I wanted to write you a letter about my experiences of being non binary gendered, queer, and coming out, but I’m finding it tough. I might have to make it more than one letter, and you or your Ma can email me.

The reality is that I was more torn up about who I am before I came out. Once I’d come out, I really felt relieved. I’ll just start writing and see where I get to.

As a kid, I was the messy outdoor sort. Trees and animals were fascinating. I nearly ended up at agricultural college. Bugs, birdwatching, rock pooling, going outside. Swimming, or my favourite thing, climbing trees. Loved my Fisher Price garage. Both parents and I have lamented the lack of a train set in their lives, yet we still don’t have one.

I have a probably apocryphal memory of having been in a ‘special group for girls only’ talk from the school nurse from middle school where I cried and they thought I was sad because I hadn’t had a period yet when actually I was crying because I didn’t want to have one ever.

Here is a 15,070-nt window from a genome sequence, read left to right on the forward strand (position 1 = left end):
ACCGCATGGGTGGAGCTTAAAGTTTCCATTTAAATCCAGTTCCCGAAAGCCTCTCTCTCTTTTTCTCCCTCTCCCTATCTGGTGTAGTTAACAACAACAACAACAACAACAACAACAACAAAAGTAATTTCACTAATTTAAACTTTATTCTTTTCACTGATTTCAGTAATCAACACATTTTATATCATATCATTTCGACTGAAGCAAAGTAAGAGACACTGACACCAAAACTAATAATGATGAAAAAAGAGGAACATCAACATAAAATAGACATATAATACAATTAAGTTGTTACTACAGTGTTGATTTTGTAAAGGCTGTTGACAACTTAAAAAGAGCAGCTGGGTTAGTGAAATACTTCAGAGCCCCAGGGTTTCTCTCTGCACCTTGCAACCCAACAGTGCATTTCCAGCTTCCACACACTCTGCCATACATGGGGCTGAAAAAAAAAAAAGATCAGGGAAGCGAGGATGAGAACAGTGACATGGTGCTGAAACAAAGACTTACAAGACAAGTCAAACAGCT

I started writing letters to a girl a year or two older than me who I really liked, respected, and thought I could trust yet I never sent them. It was a kind of one sided romance. Not stalker-y but shy.

Cross country running. Camping. I spent most of my time around guys, watching them roleplay and beat each other at MTG card games. Then came puberty.

Puberty was no laughing matter. The cramping pain, unpredictability and the frequency of floods and leaks . I think that was actually still not as bad as the boobs part, they hurt, always felt sore, and were prone to being targeted by boys elbows. They probably wouldn’t have appreciated it if the same movements were applied to their scrotum.

I didn’t really need an AA bra, but if there was any slight dulling from sensation, it was worth the stress we experienced trying to find one.